%7Cmkt_main,00.html", and can only be reached by clicking the microscopic "About Travelocity" link at the bottom of their home page, and THEN clicking on the gnome. Hardly a starring role. Meanwhile, they still own their original site,, but there's no content there. They own, but it redirects to Why not have point to the gnome store? Why not post all the ads you've paid big money to develop on that site? Why not pay a few bucks to continue posting photos of the places the gnome has traveled? If people WANT to connect to your ad campaign, let them. But like I said, the gnome scares them. They've put too much money into the campaign to ditch it yet, and they have McKinney + Silver on retainer. So instead they sit on the fence, afraid to even leverage assets they already own to promote themselves.

Miserable Marketing

Somewhere between the ad campaigns designed to "build a brand" (think of McDonald's annual slogan-of-the-year), the ad blitzes designed to brainwash you into wanting a product (think of the way any TV network launches a new show), and the veiled conflict of interest marketing (MTV promoting the music of artists who happen to have shows on MTV), there are a few nuggets of truly interesting marketing (think Chick-fil-A's cow campaign, when it first launched).

You may say, "Rob, you're a software developer, what do you know about marketing?" I know that I'm part of a growing group of people in a key U.S. "target demographic" that has been largely desensitized and even grown contemptuous of of the way Madison Avenue thinks they can convince me to purchase a product. If they want to get into my wallet, they'll need to either listen to me or figure out how to fool me - that makes me expert enough to have a voice. Advertising used to be effective because there were only so many billboards, newspaper/magazine pages, and TV channels to advertise on. If you were willing to pay to make an ad, and present it in the media, you'd get noticed. You were the only name customers would recognize at the store, and the ads paid off. The media outlets multiplied, and it became impossible to crowd out the competition as before, so they tried to crank up the volume instead, thinking that the same bland messages that won them business before, repeated more often, would keep their business up. Instead they just alienated their audience. TiVo, ad blockers, pop-up blockers, spam filters, and do-not-call lists aren't a coincidence. We're sick of it. Get the message.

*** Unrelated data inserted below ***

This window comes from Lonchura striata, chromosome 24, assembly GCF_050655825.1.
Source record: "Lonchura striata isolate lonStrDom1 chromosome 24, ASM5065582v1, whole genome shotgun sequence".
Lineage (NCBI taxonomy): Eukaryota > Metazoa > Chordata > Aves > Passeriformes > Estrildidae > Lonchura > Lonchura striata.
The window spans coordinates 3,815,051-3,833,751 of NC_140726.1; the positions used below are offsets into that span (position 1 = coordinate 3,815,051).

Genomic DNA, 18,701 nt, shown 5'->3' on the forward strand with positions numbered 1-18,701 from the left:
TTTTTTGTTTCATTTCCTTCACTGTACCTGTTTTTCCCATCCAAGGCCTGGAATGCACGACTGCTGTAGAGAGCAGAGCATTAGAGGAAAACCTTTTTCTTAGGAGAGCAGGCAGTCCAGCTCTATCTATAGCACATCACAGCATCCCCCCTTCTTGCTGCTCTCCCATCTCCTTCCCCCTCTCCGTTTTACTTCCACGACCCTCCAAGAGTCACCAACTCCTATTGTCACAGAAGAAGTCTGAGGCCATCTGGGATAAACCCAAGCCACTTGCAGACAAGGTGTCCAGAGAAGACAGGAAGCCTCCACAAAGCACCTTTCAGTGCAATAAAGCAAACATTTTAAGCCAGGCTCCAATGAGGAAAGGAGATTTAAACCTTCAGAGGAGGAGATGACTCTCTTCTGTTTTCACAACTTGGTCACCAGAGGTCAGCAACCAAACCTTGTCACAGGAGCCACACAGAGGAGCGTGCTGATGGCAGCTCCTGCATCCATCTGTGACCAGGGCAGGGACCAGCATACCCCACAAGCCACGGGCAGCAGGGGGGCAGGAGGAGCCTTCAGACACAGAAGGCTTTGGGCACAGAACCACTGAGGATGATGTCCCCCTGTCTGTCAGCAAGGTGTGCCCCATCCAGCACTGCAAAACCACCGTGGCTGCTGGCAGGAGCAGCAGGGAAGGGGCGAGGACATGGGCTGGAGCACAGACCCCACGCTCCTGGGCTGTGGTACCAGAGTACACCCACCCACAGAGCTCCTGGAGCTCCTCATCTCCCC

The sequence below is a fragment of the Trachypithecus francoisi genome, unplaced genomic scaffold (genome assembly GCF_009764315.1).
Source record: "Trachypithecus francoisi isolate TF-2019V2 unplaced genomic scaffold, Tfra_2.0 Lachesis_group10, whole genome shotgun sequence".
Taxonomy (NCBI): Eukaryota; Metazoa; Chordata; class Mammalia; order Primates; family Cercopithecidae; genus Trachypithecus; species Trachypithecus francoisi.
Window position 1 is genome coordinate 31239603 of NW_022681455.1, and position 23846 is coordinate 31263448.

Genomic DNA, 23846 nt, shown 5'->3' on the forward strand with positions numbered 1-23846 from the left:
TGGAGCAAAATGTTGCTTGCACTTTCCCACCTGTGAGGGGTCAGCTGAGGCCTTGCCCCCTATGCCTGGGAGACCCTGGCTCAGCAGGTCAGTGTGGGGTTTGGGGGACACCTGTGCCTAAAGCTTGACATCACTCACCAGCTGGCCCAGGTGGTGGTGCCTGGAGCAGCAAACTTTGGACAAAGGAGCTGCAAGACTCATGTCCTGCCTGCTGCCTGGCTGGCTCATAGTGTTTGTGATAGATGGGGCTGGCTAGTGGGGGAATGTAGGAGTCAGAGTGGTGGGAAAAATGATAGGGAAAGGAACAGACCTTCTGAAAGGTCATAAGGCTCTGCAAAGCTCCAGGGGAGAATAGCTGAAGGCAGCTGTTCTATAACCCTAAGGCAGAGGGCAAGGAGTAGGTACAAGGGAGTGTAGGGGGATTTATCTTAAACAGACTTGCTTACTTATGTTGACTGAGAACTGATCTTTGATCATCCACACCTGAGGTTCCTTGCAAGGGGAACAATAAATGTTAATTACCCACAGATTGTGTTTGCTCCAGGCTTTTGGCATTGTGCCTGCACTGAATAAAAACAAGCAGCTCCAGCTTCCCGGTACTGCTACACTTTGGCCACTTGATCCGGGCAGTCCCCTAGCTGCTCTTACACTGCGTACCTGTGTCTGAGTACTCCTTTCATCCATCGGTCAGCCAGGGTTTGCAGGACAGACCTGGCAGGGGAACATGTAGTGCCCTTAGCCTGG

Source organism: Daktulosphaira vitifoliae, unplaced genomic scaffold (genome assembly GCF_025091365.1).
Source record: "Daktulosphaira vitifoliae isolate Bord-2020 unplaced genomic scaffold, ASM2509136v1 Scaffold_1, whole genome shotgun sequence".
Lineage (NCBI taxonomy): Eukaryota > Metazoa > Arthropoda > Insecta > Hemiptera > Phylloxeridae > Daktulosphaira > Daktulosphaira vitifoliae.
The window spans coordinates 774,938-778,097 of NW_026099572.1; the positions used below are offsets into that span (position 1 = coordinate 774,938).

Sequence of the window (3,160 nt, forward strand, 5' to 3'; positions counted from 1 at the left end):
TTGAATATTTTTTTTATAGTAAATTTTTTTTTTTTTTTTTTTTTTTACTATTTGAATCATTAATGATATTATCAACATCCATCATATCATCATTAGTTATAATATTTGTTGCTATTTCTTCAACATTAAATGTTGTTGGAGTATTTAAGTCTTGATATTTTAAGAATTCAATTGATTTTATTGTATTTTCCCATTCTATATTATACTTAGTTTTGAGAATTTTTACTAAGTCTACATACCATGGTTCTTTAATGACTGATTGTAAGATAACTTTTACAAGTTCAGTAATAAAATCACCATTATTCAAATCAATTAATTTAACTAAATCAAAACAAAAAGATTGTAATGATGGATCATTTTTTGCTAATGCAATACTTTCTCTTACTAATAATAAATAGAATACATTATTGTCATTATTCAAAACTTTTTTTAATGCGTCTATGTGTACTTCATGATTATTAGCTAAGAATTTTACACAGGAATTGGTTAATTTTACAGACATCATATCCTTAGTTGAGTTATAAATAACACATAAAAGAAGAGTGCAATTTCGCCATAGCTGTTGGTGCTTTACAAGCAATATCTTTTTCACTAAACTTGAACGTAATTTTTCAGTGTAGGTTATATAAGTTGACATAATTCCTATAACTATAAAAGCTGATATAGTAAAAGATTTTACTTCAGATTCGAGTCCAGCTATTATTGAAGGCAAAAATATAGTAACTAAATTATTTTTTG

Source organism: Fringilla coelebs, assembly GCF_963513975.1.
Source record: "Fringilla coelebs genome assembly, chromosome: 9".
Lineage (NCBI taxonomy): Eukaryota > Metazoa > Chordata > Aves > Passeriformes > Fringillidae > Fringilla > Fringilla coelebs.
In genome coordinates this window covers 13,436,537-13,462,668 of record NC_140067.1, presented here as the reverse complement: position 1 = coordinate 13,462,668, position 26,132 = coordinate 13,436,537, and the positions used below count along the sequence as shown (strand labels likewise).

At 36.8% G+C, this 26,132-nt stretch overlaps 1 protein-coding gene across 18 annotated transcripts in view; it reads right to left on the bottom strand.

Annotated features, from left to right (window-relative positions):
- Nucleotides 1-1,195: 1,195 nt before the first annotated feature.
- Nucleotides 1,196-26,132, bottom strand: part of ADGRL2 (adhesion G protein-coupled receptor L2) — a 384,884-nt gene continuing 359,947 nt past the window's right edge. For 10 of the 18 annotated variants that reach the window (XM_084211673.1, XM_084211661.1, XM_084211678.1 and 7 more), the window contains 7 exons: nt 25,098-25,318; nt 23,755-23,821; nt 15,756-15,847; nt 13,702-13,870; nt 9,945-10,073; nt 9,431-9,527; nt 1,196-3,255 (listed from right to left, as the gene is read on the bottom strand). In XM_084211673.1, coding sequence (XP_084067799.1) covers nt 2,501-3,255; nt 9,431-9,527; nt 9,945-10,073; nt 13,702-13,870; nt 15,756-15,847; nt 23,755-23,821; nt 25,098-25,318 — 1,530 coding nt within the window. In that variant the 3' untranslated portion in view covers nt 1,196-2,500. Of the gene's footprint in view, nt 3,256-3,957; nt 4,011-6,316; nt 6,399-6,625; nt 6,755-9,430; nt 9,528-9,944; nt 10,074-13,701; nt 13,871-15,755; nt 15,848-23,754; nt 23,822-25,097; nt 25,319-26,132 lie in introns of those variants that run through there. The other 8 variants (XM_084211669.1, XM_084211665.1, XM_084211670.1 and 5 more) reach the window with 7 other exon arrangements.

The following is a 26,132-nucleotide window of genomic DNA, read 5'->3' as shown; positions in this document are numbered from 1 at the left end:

I can't promise to be as in-your-face as Hugh Macleod or as ingenious as Seth Godin, but those guys are visionaries of a marketing future that has just begun to arrive. I don't know enough to create good marketing, especially for a living. But I know bad marketing when I see it. You'll see it too.